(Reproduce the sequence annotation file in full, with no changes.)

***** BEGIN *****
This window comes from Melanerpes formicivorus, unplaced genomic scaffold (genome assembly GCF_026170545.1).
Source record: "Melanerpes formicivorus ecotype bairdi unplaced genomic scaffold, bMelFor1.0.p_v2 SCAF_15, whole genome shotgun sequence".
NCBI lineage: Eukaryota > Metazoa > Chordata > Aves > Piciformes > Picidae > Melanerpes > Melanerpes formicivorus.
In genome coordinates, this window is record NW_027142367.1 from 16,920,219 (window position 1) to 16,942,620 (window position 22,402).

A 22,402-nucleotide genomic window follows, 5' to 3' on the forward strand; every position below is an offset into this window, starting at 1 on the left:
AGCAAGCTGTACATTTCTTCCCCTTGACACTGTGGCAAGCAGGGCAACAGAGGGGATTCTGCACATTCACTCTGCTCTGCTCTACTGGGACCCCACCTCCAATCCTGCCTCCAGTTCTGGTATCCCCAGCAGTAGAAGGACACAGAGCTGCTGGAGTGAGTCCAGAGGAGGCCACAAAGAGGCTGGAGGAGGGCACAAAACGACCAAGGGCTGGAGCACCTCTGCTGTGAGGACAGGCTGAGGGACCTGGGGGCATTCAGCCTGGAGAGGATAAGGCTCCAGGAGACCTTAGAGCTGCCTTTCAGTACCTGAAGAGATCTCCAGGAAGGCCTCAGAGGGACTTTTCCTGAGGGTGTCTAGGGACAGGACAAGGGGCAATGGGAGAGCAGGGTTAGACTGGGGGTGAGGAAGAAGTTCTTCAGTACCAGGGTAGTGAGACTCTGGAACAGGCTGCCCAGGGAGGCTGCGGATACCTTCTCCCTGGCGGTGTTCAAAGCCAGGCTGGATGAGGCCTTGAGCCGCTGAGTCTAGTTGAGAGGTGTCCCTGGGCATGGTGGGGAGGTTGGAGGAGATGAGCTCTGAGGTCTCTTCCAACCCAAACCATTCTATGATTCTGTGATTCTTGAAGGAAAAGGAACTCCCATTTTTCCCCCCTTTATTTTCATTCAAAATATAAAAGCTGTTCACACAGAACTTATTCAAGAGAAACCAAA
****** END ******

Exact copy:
This window comes from Melanerpes formicivorus, unplaced genomic scaffold (genome assembly GCF_026170545.1).
Source record: "Melanerpes formicivorus ecotype bairdi unplaced genomic scaffold, bMelFor1.0.p_v2 SCAF_15, whole genome shotgun sequence".
NCBI lineage: Eukaryota > Metazoa > Chordata > Aves > Piciformes > Picidae > Melanerpes > Melanerpes formicivorus.
In genome coordinates, this window is record NW_027142367.1 from 16,920,219 (window position 1) to 16,942,620 (window position 22,402).

A 22,402-nucleotide genomic window follows, 5' to 3' on the forward strand; every position below is an offset into this window, starting at 1 on the left:
AGCAAGCTGTACATTTCTTCCCCTTGACACTGTGGCAAGCAGGGCAACAGAGGGGATTCTGCACATTCACTCTGCTCTGCTCTACTGGGACCCCACCTCCAATCCTGCCTCCAGTTCTGGTATCCCCAGCAGTAGAAGGACACAGAGCTGCTGGAGTGAGTCCAGAGGAGGCCACAAAGAGGCTGGAGGAGGGCACAAAACGACCAAGGGCTGGAGCACCTCTGCTGTGAGGACAGGCTGAGGGACCTGGGGGCATTCAGCCTGGAGAGGATAAGGCTCCAGGAGACCTTAGAGCTGCCTTTCAGTACCTGAAGAGATCTCCAGGAAGGCCTCAGAGGGACTTTTCCTGAGGGTGTCTAGGGACAGGACAAGGGGCAATGGGAGAGCAGGGTTAGACTGGGGGTGAGGAAGAAGTTCTTCAGTACCAGGGTAGTGAGACTCTGGAACAGGCTGCCCAGGGAGGCTGCGGATACCTTCTCCCTGGCGGTGTTCAAAGCCAGGCTGGATGAGGCCTTGAGCCGCTGAGTCTAGTTGAGAGGTGTCCCTGGGCATGGTGGGGAGGTTGGAGGAGATGAGCTCTGAGGTCTCTTCCAACCCAAACCATTCTATGATTCTGTGATTCTTGAAGGAAAAGGAACTCCCATTTTTCCCCCCTTTATTTTCATTCAAAATATAAAAGCTGTTCACACAGAACTTATTCAAGAGAAACCAAA